Dental restorations are placed to restore the function, anatomy and integrity of tooth structure which can be lost due to various reasons such as dental caries, trauma and etc. They can be broadly classified into two categories: direct and indirect restorations. Direct filling materials are used for chair side restorations where as indirect restorations such as crowns, bridges, inlays are fabricated outside the patient’s mouth. Before we venture into the pros and cons of different types of restorative materials, let me explain to you the requirements of an ideal dental filling material. Continue reading
Amalgam was first introduced in United States during 1833. It is then used widely as dental filling material over the years because of its strength, durability and low cost (especially for posterior teeth). It is now discontinued or banned in certain countries such as Norway, Sweden, Denmark because of its known biological effects on human body. Amalgam is made of metals such as Silver, Tin, Copper, Zinc and Mercury. 50% of amalgam is made of mercury and they are then mixed to form a hard material which has silvery grey appearance through a process which is known as amalgamation. Patients are exposed to high dose of mercury during the process of placing and removal of amalgam restoration. Continue reading
Dentistry is a very subjective area where a wide range of treatment such as dental bridge or a post is readily available to suit your needs. This can present challenges for both the dental practitioner and the patient in deciding which treatment option suits the patient best, taking into account the advantages, disadvantages, time and cost required to achieve desired results. As the dental practitioner may have very different opinion as to what is ideal, you being the patient need to clearly express your needs to the dentist and have a good discussion to avoid any misunderstandings and setting down reasonable and realistic expectations.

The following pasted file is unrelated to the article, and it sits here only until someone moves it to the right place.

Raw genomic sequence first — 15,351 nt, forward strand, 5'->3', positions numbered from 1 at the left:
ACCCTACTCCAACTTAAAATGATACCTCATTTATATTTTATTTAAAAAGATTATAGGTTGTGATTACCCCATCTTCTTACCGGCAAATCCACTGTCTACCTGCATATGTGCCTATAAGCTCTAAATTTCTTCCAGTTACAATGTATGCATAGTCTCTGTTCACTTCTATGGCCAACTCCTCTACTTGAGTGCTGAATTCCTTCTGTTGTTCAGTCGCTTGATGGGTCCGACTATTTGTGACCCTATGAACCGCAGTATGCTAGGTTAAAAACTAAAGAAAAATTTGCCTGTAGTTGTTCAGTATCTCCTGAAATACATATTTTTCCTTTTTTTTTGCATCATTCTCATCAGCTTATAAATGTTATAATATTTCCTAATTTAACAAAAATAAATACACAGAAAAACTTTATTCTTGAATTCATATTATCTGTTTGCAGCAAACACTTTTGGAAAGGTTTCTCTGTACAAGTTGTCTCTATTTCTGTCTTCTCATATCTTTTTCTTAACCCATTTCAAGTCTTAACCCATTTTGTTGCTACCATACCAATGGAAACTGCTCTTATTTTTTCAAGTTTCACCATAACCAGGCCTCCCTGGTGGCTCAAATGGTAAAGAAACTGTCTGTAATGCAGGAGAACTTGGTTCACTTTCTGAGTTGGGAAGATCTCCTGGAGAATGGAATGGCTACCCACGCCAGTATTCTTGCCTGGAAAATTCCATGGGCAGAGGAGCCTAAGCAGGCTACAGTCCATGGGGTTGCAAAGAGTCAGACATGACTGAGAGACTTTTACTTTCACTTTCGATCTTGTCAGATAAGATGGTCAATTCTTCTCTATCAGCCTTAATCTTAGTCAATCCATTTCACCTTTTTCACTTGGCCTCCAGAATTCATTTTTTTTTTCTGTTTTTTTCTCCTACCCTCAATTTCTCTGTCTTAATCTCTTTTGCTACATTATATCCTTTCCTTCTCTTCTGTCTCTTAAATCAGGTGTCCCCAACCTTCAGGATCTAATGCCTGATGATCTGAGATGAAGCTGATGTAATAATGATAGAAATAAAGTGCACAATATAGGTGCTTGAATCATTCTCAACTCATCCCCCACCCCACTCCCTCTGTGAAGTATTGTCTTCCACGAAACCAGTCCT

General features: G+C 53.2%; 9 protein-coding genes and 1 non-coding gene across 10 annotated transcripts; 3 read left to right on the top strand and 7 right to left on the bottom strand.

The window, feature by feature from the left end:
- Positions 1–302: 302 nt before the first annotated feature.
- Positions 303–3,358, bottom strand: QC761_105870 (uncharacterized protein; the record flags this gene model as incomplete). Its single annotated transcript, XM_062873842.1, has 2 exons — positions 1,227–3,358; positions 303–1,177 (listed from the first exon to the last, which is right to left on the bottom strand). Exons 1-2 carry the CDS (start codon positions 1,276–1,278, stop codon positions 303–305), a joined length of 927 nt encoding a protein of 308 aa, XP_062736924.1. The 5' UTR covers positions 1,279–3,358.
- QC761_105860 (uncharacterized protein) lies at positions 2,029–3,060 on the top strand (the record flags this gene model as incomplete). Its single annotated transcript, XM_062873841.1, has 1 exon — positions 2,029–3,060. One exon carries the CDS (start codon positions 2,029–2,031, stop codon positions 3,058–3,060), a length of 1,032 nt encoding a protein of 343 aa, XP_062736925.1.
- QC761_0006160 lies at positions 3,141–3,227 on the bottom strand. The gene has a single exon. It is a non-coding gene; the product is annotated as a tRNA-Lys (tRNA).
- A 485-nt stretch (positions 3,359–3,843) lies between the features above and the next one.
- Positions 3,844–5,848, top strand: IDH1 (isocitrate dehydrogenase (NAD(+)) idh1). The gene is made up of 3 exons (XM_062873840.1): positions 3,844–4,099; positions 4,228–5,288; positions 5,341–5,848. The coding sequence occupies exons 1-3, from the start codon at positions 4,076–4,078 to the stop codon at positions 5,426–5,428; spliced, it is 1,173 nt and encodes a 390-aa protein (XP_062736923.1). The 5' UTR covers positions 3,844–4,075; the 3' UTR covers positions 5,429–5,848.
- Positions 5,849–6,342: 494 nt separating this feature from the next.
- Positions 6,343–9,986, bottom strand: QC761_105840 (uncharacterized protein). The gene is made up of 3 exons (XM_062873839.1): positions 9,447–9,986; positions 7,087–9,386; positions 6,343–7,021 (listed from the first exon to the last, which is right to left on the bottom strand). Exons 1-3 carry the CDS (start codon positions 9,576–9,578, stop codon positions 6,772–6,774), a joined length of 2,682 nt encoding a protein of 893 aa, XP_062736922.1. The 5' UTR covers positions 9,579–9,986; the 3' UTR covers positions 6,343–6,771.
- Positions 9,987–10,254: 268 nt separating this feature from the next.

Why does a tooth needs a dental bridge or a post?
Often when a tooth is very broken down, there are several options to manage such tooth. Not pursuing with treatment is always an option, though always not recommended especially when associated with large areas of dental decay and the potential of infection. Another option is to place pins or post into the tooth. The former consist of small screws that are manually drilled onto the tooth while the later is an alloy post that is cemented into the root canal, hence the tooth will need to have been nerve or root canal treated prior to post insertion. Placement of pins or post will provide more retention and anchorage for the dental restoration. The last option is to extract the tooth. After extraction, a gap will be present and this can be replaced if desired. There are several options to replace a missing tooth, such as bridge, dentures or dental implants. Continue reading